Issue: Feb 2005


Accent on Power Management



A small British company plays a key role in the development of GM’s hybrid pickup.

by Ian Cameron

Depending on who you talk to, a “quiet revolution” is slowly seeping through the car industry.

It could be a false dawn — but most observers believe that the hybrid is here to stay. Although the concept of a hybrid is brand new, eyebrows were raised when Toyota’s gasoline-electric hybrid Prius was voted 2005 car of the in Europe on top of a similar award in the U.S. earlier in 2004.

That prompted some industry experts to suggest modestly that the hybrid breakthrough is poised to forever change the way the world’s automotive sector operates.

And the concept is relatively simple. A hybrid car draws power from energy sources using a combination of a regular internal combustion engine and an electric motor.







 
GM’s hybrid pickup has the performance of its conventionally powered counterpart, with the added benefits of reduced fuel consumption and an on-board AC power source.
The motor’s battery is recharged by electric generator powered by a gasoline engine. As the gasoline engine at optimal speed it devours fuel in a more efficient way than normal gasoline engines. Extra power to the battery comes from kinetic energy from the wheels when the vehicles slow the gasoline engine provides extra power the car when required.

The Prius success helped Toyota to be recognized as one of the front-runners in hybrid technology and, in many cases, left rival makers struggling to match their pace. Naturally environmental benefits of such a power arrangement found favor among drivers keen to minimize the impact on the planet caused by cars and their emissions.

Toyota says the Prius has 89 percent less smog-free emissions than an average new car already meets European Union guidelines the year 2012. The maker adds the car could more than a ton of CO2 emissions entering the environment each year, again compared to the standard new car.

Not surprising then that hybrid car drivers began reporting a curious sense of “guilt-free” motoring and the endorsement of Hollywood actors keen to be linked to such a relatively planet-friendly technology fueled the attraction of both the Prius in particular and hybrid technology in general.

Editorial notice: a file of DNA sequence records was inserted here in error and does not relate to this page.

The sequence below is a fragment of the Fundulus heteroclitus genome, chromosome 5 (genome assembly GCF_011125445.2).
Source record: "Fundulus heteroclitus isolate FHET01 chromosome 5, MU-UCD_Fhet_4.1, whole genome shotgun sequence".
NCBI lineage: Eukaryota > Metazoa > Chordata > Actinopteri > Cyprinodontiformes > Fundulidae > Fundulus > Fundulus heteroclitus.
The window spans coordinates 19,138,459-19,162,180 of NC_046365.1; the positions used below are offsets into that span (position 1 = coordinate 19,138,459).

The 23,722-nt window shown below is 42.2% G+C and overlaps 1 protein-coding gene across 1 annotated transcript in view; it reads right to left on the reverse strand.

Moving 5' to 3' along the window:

But as the global automotive giants scramble to top the hybdrid technology tree, a relatively small British company is at the forefront in this sector.

Zytek, founded a little over 20 years ago and based in brand new headquarters in Fradley, Staffordshire, England, has developed a strong reputation within the industry for electronic control systems, high-performance engines, concept electric vehicles and has worked alongside Jaguar, including the car’s victory at the Le Mans 24-hour race in France, and has supplied Aston Martin, Rolls-Royce and Bentley.

But its most recent claim to fame is helping General Motors to deliver what is thought to be the world’s first commercial hybrid-electric truck. It’s quite a coup for the 200-plus employees of Zytek which, three years ago, became almost one-fifth owned by global communications group Motorola.

Zytek’s involvement with the GM Hybrid Pickup began at the project’s inception, with the company asked to conduct a control systems architecture study to identify the best way to manage GM’s advanced hardware design. The challenge to Zytek was to deliver the environmental benefits of a hybrid configuration while retaining all of the existing vehicle performance and driveability characteristics, including towing capability demanded by U.S. consumers.

After successfully completing the study, GM’s hybrid engineering team elected to continue working with Zytek on the complete control systems development and integration process that would ultimately deliver a vehicle to the marketplace.







 
GM worked with control system and electric vehicle specialist Zytek to produce a hybrid architecture that is safe, efficient and goes almost unnoticed by the user.
Zytek’s engineering team worked with GM to help its engineers implement the necessary changes to the base engine and transmission control system (PCM), including the definition and application of hybrid control algorithms to maximize the effective use of the electric machine and energy storage capability.

The GM Hybrid Pickup, available in the extended cab versions of the 2004 Chevrolet Silverado and GMC Sierra, is a “mild” hybrid design using a comparatively small electric machine — a 14kW ISAD (Integrated Starter- Alternator-Damper) from Continental and GM’s Vortec 5300 5.3L V-8 engine.

The hybrid’s energy storage pack and battery management electronics are stored beneath the vehicle’s rear bench seat. The GM Hybrid Pickup achieves fuel savings of 12 percent in normal use with emissions performance equivalent to the high standards set by the original vehicle.